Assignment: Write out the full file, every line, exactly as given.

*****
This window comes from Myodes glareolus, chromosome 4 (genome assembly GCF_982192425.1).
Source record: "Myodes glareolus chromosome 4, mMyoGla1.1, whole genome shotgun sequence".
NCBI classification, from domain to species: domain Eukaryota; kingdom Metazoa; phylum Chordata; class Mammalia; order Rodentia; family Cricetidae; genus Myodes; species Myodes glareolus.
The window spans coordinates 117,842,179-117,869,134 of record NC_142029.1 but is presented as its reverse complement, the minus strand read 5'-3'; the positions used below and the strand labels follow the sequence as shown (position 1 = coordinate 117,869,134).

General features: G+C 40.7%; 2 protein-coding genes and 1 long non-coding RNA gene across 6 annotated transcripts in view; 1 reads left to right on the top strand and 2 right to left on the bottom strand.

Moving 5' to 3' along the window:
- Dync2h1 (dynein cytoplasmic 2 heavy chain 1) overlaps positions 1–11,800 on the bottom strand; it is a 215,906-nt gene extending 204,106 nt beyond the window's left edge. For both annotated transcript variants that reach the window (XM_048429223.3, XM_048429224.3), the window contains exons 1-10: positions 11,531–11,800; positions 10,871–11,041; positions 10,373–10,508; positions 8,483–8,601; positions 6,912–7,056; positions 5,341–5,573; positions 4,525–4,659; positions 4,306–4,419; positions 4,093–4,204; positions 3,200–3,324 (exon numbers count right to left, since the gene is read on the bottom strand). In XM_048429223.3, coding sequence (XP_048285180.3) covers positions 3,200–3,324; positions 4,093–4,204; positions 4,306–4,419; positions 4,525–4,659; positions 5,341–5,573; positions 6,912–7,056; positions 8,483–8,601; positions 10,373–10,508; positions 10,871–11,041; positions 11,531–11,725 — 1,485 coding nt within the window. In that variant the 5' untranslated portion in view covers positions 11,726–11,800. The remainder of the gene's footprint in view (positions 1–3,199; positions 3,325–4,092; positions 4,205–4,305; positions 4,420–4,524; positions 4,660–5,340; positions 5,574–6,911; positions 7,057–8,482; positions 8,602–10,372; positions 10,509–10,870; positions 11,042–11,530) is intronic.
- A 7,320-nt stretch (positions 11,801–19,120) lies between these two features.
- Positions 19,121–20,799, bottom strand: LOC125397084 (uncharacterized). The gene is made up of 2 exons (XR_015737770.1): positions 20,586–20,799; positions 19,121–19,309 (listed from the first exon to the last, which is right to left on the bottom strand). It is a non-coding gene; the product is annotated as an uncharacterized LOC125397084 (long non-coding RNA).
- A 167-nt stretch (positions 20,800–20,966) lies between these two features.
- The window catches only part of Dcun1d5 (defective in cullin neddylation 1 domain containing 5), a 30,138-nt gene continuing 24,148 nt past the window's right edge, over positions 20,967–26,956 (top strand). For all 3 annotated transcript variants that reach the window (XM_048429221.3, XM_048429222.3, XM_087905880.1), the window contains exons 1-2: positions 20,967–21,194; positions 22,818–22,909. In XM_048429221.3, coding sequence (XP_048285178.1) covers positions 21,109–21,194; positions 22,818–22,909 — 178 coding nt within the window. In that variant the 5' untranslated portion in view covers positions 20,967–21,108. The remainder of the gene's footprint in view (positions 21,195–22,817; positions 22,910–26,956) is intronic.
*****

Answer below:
This window comes from Myodes glareolus, chromosome 4 (genome assembly GCF_982192425.1).
Source record: "Myodes glareolus chromosome 4, mMyoGla1.1, whole genome shotgun sequence".
NCBI classification, from domain to species: domain Eukaryota; kingdom Metazoa; phylum Chordata; class Mammalia; order Rodentia; family Cricetidae; genus Myodes; species Myodes glareolus.
The window spans coordinates 117,842,179-117,869,134 of record NC_142029.1 but is presented as its reverse complement, the minus strand read 5'-3'; the positions used below and the strand labels follow the sequence as shown (position 1 = coordinate 117,869,134).

General features: G+C 40.7%; 2 protein-coding genes and 1 long non-coding RNA gene across 6 annotated transcripts in view; 1 reads left to right on the top strand and 2 right to left on the bottom strand.

Moving 5' to 3' along the window:
- Dync2h1 (dynein cytoplasmic 2 heavy chain 1) overlaps positions 1–11,800 on the bottom strand; it is a 215,906-nt gene extending 204,106 nt beyond the window's left edge. For both annotated transcript variants that reach the window (XM_048429223.3, XM_048429224.3), the window contains exons 1-10: positions 11,531–11,800; positions 10,871–11,041; positions 10,373–10,508; positions 8,483–8,601; positions 6,912–7,056; positions 5,341–5,573; positions 4,525–4,659; positions 4,306–4,419; positions 4,093–4,204; positions 3,200–3,324 (exon numbers count right to left, since the gene is read on the bottom strand). In XM_048429223.3, coding sequence (XP_048285180.3) covers positions 3,200–3,324; positions 4,093–4,204; positions 4,306–4,419; positions 4,525–4,659; positions 5,341–5,573; positions 6,912–7,056; positions 8,483–8,601; positions 10,373–10,508; positions 10,871–11,041; positions 11,531–11,725 — 1,485 coding nt within the window. In that variant the 5' untranslated portion in view covers positions 11,726–11,800. The remainder of the gene's footprint in view (positions 1–3,199; positions 3,325–4,092; positions 4,205–4,305; positions 4,420–4,524; positions 4,660–5,340; positions 5,574–6,911; positions 7,057–8,482; positions 8,602–10,372; positions 10,509–10,870; positions 11,042–11,530) is intronic.
- A 7,320-nt stretch (positions 11,801–19,120) lies between these two features.
- Positions 19,121–20,799, bottom strand: LOC125397084 (uncharacterized). The gene is made up of 2 exons (XR_015737770.1): positions 20,586–20,799; positions 19,121–19,309 (listed from the first exon to the last, which is right to left on the bottom strand). It is a non-coding gene; the product is annotated as an uncharacterized LOC125397084 (long non-coding RNA).
- A 167-nt stretch (positions 20,800–20,966) lies between these two features.
- The window catches only part of Dcun1d5 (defective in cullin neddylation 1 domain containing 5), a 30,138-nt gene continuing 24,148 nt past the window's right edge, over positions 20,967–26,956 (top strand). For all 3 annotated transcript variants that reach the window (XM_048429221.3, XM_048429222.3, XM_087905880.1), the window contains exons 1-2: positions 20,967–21,194; positions 22,818–22,909. In XM_048429221.3, coding sequence (XP_048285178.1) covers positions 21,109–21,194; positions 22,818–22,909 — 178 coding nt within the window. In that variant the 5' untranslated portion in view covers positions 20,967–21,108. The remainder of the gene's footprint in view (positions 21,195–22,817; positions 22,910–26,956) is intronic.